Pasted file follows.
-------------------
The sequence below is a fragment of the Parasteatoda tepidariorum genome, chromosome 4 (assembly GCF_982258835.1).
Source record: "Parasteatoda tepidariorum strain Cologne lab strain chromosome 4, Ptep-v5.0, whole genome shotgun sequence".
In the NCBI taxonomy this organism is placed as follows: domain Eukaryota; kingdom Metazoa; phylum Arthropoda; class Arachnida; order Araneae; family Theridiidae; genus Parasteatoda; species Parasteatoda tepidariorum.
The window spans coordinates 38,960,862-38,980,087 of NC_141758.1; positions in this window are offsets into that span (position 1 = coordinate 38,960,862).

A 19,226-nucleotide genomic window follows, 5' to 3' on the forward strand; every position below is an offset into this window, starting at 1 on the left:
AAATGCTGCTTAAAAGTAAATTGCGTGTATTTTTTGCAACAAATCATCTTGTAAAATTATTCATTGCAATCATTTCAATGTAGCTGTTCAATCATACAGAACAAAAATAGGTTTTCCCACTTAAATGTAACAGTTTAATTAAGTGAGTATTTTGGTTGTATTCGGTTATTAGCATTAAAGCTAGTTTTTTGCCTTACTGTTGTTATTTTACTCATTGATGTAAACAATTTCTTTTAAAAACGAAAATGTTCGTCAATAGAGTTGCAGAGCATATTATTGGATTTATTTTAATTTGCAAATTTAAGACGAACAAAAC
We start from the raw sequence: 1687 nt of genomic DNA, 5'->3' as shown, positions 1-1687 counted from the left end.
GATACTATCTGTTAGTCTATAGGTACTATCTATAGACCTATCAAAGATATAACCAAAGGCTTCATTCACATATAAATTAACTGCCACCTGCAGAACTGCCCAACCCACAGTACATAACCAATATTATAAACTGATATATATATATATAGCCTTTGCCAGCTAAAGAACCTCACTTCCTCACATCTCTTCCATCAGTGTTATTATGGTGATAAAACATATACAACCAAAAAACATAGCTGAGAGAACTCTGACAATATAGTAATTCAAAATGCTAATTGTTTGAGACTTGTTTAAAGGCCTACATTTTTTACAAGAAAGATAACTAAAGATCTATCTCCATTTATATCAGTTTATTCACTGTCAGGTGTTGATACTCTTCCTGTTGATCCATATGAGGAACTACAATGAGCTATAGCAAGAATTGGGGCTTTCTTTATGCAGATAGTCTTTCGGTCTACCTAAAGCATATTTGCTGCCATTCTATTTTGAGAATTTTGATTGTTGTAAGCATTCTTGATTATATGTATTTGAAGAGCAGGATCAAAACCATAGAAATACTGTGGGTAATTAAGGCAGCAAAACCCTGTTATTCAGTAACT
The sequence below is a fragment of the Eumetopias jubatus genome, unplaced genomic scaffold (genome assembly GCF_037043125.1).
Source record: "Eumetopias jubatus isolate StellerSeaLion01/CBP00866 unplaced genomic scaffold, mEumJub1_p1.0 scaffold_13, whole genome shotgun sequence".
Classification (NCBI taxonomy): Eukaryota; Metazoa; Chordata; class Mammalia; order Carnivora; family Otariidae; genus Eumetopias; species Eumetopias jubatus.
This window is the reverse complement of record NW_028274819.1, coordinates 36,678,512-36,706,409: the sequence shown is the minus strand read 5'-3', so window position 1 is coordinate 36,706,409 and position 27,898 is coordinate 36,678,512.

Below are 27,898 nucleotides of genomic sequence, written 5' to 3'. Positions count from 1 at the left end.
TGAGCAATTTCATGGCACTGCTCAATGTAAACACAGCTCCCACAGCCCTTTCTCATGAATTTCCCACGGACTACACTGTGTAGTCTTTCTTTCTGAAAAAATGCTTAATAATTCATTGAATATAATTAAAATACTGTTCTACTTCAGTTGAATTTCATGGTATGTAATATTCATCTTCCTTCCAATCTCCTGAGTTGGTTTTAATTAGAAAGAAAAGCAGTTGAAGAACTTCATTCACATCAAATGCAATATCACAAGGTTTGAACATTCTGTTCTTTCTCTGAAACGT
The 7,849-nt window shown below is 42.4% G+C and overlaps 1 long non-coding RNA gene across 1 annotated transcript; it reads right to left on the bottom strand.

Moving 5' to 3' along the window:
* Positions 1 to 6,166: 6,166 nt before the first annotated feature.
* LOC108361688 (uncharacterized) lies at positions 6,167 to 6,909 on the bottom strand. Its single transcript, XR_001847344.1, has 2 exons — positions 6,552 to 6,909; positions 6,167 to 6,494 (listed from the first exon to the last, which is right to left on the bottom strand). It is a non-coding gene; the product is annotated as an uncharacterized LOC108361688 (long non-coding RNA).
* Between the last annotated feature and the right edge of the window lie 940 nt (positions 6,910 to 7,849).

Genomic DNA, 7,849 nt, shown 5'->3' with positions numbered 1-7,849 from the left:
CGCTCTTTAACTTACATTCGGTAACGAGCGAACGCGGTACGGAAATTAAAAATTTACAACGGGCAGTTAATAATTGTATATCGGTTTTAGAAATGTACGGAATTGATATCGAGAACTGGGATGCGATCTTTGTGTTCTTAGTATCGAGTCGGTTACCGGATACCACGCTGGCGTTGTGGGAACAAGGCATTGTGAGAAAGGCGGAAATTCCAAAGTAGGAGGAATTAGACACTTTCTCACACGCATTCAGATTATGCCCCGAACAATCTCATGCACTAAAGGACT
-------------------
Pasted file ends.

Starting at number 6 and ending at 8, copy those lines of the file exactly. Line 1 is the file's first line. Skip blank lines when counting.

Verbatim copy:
AAATGCTGCTTAAAAGTAAATTGCGTGTATTTTTTGCAACAAATCATCTTGTAAAATTATTCATTGCAATCATTTCAATGTAGCTGTTCAATCATACAGAACAAAAATAGGTTTTCCCACTTAAATGTAACAGTTTAATTAAGTGAGTATTTTGGTTGTATTCGGTTATTAGCATTAAAGCTAGTTTTTTGCCTTACTGTTGTTATTTTACTCATTGATGTAAACAATTTCTTTTAAAAACGAAAATGTTCGTCAATAGAGTTGCAGAGCATATTATTGGATTTATTTTAATTTGCAAATTTAAGACGAACAAAAC
We start from the raw sequence: 1687 nt of genomic DNA, 5'->3' as shown, positions 1-1687 counted from the left end.
GATACTATCTGTTAGTCTATAGGTACTATCTATAGACCTATCAAAGATATAACCAAAGGCTTCATTCACATATAAATTAACTGCCACCTGCAGAACTGCCCAACCCACAGTACATAACCAATATTATAAACTGATATATATATATATAGCCTTTGCCAGCTAAAGAACCTCACTTCCTCACATCTCTTCCATCAGTGTTATTATGGTGATAAAACATATACAACCAAAAAACATAGCTGAGAGAACTCTGACAATATAGTAATTCAAAATGCTAATTGTTTGAGACTTGTTTAAAGGCCTACATTTTTTACAAGAAAGATAACTAAAGATCTATCTCCATTTATATCAGTTTATTCACTGTCAGGTGTTGATACTCTTCCTGTTGATCCATATGAGGAACTACAATGAGCTATAGCAAGAATTGGGGCTTTCTTTATGCAGATAGTCTTTCGGTCTACCTAAAGCATATTTGCTGCCATTCTATTTTGAGAATTTTGATTGTTGTAAGCATTCTTGATTATATGTATTTGAAGAGCAGGATCAAAACCATAGAAATACTGTGGGTAATTAAGGCAGCAAAACCCTGTTATTCAGTAACT